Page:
Abi always wears sunglasses, because the daylight stings his eyes. A discomfort which is a constant reminder of the tragedy which engulfed his family.
On the eve of Passover in 1987, Abi and his pregnant wife, Ofra, got in their car to drive to the supermarket. Their three children were in the back.
A couple of miles from home, while they waited at a junction, a firebomb was thrown at their car. 26 years later, at the roadside, Abi points to the exact spot where his wife burned to death.
"I managed to get the kids out, but I wasn't quick enough for Ofra. I tried to open the door on her side of the car, but it was impossible. I still hear her screams."
Abi keeps a scrapbook of newspaper clippings about what happened to his loved ones. Next to a picture of his wife, on the first page, a picture of their youngest son.
Five-year-old Tal died in hospital after a fight for life which went on for weeks. There are other pictures of Abi with his surviving children.
They are good-looking family, but their limbs are taught with the stretches and ridges of grafted skin.
The man who threw the firebomb which killed Ofra and Tal is called Daoud Adal Hassan Mahmad.
In the next few months, he will be released from prison as part of what the British Foreign Office has described as a 'brave and forward-looking decision', in advance of peace talks, which are due to resume in Jerusalem this week.
A total of 104 Palestinian prisoners are due to be let go. "This moment is not easy for me," said the Israeli Prime Minister before a cabinet vote which approved the decision.
"It's not easy for the cabinet ministers, and it is not easy for the bereaved families, whose feelings I understand.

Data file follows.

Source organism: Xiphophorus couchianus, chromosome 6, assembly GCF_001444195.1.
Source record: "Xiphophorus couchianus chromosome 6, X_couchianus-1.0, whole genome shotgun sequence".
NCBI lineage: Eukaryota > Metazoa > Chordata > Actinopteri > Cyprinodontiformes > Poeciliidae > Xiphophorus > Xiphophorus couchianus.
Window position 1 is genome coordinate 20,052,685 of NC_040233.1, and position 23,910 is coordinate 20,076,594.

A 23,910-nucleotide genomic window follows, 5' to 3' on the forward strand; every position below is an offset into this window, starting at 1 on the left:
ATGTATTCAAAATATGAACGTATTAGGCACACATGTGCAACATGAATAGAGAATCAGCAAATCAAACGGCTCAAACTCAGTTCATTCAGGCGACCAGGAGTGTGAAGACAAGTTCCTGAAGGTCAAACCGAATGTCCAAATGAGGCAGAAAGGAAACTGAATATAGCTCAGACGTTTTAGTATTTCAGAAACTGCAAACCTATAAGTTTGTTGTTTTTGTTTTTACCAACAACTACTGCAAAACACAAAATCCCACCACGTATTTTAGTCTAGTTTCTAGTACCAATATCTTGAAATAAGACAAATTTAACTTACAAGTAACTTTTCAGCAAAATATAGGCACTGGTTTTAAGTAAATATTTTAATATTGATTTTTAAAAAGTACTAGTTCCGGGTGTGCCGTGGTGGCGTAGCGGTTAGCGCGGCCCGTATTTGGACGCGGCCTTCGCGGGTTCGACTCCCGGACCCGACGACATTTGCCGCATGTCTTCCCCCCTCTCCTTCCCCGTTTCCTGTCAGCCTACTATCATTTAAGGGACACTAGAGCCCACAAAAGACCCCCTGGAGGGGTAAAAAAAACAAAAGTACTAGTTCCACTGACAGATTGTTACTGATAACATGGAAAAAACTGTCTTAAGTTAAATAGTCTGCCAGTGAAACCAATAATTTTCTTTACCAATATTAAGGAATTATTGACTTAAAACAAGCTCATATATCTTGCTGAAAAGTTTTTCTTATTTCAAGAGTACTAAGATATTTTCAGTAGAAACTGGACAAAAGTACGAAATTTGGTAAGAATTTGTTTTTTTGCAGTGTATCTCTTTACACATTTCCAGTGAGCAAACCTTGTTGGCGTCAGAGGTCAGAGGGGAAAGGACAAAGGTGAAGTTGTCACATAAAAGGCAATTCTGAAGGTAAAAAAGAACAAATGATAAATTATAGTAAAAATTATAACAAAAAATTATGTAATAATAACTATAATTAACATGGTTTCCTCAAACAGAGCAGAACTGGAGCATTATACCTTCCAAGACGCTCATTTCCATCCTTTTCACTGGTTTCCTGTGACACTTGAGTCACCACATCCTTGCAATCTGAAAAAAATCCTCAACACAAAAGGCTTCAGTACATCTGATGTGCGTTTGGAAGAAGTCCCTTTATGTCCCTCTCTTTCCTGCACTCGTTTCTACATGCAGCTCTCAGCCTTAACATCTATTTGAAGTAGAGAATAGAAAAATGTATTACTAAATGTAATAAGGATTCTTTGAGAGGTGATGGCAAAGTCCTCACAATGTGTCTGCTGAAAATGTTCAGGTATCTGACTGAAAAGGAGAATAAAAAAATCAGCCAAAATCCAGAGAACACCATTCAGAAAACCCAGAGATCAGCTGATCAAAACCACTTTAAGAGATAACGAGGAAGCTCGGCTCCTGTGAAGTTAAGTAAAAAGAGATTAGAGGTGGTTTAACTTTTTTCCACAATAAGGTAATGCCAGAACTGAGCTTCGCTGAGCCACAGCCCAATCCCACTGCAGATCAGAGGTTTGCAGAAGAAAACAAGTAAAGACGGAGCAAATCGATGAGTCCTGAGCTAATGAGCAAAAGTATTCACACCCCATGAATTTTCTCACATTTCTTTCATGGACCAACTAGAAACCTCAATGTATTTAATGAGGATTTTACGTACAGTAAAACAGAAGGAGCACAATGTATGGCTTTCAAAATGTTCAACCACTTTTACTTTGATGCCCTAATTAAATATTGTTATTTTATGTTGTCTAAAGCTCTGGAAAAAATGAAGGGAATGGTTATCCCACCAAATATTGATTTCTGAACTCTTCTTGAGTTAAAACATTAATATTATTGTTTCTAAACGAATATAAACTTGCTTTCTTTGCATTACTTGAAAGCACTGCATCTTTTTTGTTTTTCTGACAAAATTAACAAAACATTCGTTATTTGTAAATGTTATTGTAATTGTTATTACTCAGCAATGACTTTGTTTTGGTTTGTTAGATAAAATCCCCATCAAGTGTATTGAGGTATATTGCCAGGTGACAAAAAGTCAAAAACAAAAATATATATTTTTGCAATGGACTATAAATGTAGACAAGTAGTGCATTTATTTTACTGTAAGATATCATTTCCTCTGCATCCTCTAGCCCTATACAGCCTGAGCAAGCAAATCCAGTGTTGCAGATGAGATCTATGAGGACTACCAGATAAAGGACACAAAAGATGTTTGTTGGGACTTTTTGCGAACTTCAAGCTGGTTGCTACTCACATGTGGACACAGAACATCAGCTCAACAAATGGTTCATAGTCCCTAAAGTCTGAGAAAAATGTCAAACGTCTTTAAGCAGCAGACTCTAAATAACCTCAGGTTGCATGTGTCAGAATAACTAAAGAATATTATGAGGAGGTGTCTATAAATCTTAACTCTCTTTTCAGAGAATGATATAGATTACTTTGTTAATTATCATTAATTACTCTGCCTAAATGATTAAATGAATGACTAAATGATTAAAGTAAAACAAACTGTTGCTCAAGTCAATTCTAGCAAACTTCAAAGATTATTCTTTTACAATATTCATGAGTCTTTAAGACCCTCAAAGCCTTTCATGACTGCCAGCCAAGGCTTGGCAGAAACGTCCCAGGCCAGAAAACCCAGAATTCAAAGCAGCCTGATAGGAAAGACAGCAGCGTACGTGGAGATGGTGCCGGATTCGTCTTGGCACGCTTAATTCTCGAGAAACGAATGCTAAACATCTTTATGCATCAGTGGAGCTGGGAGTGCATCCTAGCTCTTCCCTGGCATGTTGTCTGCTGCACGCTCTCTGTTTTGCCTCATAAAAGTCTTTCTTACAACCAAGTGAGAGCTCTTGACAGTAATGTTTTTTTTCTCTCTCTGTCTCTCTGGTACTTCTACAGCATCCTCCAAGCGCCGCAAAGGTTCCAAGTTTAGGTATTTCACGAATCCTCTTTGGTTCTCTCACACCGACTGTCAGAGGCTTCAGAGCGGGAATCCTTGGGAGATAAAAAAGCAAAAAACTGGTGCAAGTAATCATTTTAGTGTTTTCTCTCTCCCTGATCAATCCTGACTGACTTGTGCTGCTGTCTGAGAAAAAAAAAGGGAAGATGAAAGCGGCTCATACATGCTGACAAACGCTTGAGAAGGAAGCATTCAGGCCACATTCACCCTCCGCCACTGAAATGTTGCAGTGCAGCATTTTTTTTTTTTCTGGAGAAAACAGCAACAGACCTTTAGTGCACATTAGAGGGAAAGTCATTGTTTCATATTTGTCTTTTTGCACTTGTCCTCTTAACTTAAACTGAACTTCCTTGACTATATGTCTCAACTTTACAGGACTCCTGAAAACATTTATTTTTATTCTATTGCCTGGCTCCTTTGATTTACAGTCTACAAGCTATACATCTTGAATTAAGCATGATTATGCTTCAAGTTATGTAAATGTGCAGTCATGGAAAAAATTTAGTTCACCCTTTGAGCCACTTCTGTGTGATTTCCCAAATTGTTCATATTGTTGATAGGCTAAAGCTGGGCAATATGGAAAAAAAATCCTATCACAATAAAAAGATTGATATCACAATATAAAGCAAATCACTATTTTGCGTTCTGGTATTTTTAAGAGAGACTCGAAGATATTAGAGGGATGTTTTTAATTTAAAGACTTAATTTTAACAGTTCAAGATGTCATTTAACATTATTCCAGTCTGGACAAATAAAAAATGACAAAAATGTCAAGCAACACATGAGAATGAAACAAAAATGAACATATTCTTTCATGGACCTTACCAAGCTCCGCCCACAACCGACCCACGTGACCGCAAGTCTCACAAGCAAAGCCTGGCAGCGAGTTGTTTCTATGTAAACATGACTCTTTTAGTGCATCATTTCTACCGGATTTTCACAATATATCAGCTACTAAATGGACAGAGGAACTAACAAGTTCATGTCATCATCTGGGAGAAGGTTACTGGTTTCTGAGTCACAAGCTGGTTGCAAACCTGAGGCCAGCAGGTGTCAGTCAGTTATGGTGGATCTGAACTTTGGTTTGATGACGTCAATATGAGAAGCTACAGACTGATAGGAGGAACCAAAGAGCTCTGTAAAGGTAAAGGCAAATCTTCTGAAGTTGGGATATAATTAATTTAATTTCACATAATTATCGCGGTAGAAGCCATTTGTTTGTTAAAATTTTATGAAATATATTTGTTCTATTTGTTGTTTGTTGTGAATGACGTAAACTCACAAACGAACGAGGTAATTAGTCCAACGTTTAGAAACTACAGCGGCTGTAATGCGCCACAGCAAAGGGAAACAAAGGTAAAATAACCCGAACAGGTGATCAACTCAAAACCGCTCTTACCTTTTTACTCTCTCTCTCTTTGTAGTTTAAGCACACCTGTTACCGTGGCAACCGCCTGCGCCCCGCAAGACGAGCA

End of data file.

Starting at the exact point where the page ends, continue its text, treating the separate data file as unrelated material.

"But there are moments in which tough decisions must be made for the good of the nation and this is one of those moments."
In other parts of this disputed land, the release will be not just welcomed, but celebrated. Through the streets of Bethlehem, there runs a forty foot high security barrier. Its grey concrete is decorated with spray-painted pictures of protest.
Among them is a line of portraits. Men who are in prison for crimes against the state of Israel. Israel's government calls them terrorists. On the Arab side of the wall, they are freedom fighters.
On the end of the line of portraits is the smiling face of Khaled Al-Azraq. He was jailed in 1991 for planning a bomb attack in Jerusalem.
At his family home there is a photograph of him looking not so happy. Taken at the time of his arrest, he glares at the camera, his face face full of fierce resentment. Khaled Al-Azraq is now one of the 104.
"Israel calls people like my brother criminals", Khaled's brother, Nidal, tells me. "But for us they are heroes. Heroes who have sacrificed many years of their lives for our future."
Amongst the Palestinian leadership the reaction to the prisoner release can be summed up in two words: "at last".
They find it very difficult to welcome a decision they say should have been made a long time ago, and their reaction reflects their feeling of weary pessimism about the Kerry initiative.
"The prisoner release was agreed as part of the Oslo accords, and Mr Netanyahu has refused to comply," says Hanan Ashrawi, of the Palestinian Liberation Organisation.
"If you sign an agreement and you don't honour it, what's the point of negotiating? We can't see this as a sign of good faith -- it's a necessary step"
The week after it agreed the prisoner release, Israel's government announced plans to build nearly 1200 new settler homes on land the Palestinians hope to secure for their state.
This was condemned by the Palestinians' chief negotiator, and even the US State Department, which is sponsoring the peace talks, criticised the move.
The settlement announcement was seen by some as an attempt by Israeli PM Benjamin Netanyahu to assuage the right wing of his coalition government, furious at his plans for the prisoner release.
Back at the roadside, where a fruit market has been named after his dead wife and son, Abi sees it more clearly.
"To begin these negotiations again, the government had a choice," he says.
"Either they agree to stop building the settlements, or they release some murderers. They chose the easier option. To resume these talks, they're using my family's blood."
Peace, and even peace talks, have a price. Sometime soon, it will be Abi's turn to pay it.